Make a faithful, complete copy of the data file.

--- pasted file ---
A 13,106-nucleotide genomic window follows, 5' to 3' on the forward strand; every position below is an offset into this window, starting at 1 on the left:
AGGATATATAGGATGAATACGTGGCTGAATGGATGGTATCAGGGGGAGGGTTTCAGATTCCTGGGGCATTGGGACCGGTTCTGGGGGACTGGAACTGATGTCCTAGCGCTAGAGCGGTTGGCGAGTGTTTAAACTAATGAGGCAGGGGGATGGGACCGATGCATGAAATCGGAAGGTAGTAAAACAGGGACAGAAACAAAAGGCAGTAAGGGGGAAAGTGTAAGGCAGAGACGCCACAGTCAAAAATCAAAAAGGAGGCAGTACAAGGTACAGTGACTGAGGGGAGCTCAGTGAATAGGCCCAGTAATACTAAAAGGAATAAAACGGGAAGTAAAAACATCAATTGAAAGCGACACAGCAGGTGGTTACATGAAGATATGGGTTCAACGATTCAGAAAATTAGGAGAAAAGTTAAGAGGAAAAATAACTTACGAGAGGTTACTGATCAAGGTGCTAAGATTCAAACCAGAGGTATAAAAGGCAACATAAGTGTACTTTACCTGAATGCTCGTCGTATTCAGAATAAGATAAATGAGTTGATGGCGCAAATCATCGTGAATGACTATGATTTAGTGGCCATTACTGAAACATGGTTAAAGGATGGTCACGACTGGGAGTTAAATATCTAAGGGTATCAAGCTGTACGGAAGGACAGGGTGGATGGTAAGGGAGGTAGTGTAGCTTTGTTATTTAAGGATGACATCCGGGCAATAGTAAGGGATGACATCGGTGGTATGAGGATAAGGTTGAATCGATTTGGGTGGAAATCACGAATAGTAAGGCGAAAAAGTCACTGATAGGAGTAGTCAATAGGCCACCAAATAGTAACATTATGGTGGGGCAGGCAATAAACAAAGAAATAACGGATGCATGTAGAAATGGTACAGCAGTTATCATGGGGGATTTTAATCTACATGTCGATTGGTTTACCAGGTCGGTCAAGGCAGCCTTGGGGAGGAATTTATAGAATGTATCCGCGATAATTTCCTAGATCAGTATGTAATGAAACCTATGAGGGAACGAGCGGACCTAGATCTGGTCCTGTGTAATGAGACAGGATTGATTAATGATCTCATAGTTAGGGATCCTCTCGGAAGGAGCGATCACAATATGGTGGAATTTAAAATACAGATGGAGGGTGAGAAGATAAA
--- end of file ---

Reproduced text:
A 13,106-nucleotide genomic window follows, 5' to 3' on the forward strand; every position below is an offset into this window, starting at 1 on the left:
AGGATATATAGGATGAATACGTGGCTGAATGGATGGTATCAGGGGGAGGGTTTCAGATTCCTGGGGCATTGGGACCGGTTCTGGGGGACTGGAACTGATGTCCTAGCGCTAGAGCGGTTGGCGAGTGTTTAAACTAATGAGGCAGGGGGATGGGACCGATGCATGAAATCGGAAGGTAGTAAAACAGGGACAGAAACAAAAGGCAGTAAGGGGGAAAGTGTAAGGCAGAGACGCCACAGTCAAAAATCAAAAAGGAGGCAGTACAAGGTACAGTGACTGAGGGGAGCTCAGTGAATAGGCCCAGTAATACTAAAAGGAATAAAACGGGAAGTAAAAACATCAATTGAAAGCGACACAGCAGGTGGTTACATGAAGATATGGGTTCAACGATTCAGAAAATTAGGAGAAAAGTTAAGAGGAAAAATAACTTACGAGAGGTTACTGATCAAGGTGCTAAGATTCAAACCAGAGGTATAAAAGGCAACATAAGTGTACTTTACCTGAATGCTCGTCGTATTCAGAATAAGATAAATGAGTTGATGGCGCAAATCATCGTGAATGACTATGATTTAGTGGCCATTACTGAAACATGGTTAAAGGATGGTCACGACTGGGAGTTAAATATCTAAGGGTATCAAGCTGTACGGAAGGACAGGGTGGATGGTAAGGGAGGTAGTGTAGCTTTGTTATTTAAGGATGACATCCGGGCAATAGTAAGGGATGACATCGGTGGTATGAGGATAAGGTTGAATCGATTTGGGTGGAAATCACGAATAGTAAGGCGAAAAAGTCACTGATAGGAGTAGTCAATAGGCCACCAAATAGTAACATTATGGTGGGGCAGGCAATAAACAAAGAAATAACGGATGCATGTAGAAATGGTACAGCAGTTATCATGGGGGATTTTAATCTACATGTCGATTGGTTTACCAGGTCGGTCAAGGCAGCCTTGGGGAGGAATTTATAGAATGTATCCGCGATAATTTCCTAGATCAGTATGTAATGAAACCTATGAGGGAACGAGCGGACCTAGATCTGGTCCTGTGTAATGAGACAGGATTGATTAATGATCTCATAGTTAGGGATCCTCTCGGAAGGAGCGATCACAATATGGTGGAATTTAAAATACAGATGGAGGGTGAGAAGATAAA